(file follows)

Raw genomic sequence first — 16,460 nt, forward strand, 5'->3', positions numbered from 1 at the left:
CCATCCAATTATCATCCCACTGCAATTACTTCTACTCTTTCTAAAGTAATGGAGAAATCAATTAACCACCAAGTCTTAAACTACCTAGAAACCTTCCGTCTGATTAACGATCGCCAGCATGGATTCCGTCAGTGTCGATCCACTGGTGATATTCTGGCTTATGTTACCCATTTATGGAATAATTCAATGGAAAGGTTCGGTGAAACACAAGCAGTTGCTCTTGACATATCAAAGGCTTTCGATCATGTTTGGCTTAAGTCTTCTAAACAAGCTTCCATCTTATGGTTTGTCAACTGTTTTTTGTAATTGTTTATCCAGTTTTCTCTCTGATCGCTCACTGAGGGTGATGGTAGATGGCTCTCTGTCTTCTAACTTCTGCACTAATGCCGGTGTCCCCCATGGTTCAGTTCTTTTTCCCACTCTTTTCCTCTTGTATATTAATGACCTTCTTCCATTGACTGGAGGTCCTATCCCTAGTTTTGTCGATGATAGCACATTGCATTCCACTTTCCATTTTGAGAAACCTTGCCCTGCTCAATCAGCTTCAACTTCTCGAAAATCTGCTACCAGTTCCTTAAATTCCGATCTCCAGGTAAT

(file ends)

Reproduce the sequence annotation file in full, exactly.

Raw genomic sequence first — 16,460 nt, forward strand, 5'->3', positions numbered from 1 at the left:
CCATCCAATTATCATCCCACTGCAATTACTTCTACTCTTTCTAAAGTAATGGAGAAATCAATTAACCACCAAGTCTTAAACTACCTAGAAACCTTCCGTCTGATTAACGATCGCCAGCATGGATTCCGTCAGTGTCGATCCACTGGTGATATTCTGGCTTATGTTACCCATTTATGGAATAATTCAATGGAAAGGTTCGGTGAAACACAAGCAGTTGCTCTTGACATATCAAAGGCTTTCGATCATGTTTGGCTTAAGTCTTCTAAACAAGCTTCCATCTTATGGTTTGTCAACTGTTTTTTGTAATTGTTTATCCAGTTTTCTCTCTGATCGCTCACTGAGGGTGATGGTAGATGGCTCTCTGTCTTCTAACTTCTGCACTAATGCCGGTGTCCCCCATGGTTCAGTTCTTTTTCCCACTCTTTTCCTCTTGTATATTAATGACCTTCTTCCATTGACTGGAGGTCCTATCCCTAGTTTTGTCGATGATAGCACATTGCATTCCACTTTCCATTTTGAGAAACCTTGCCCTGCTCAATCAGCTTCAACTTCTCGAAAATCTGCTACCAGTTCCTTAAATTCCGATCTCCAGGTAAT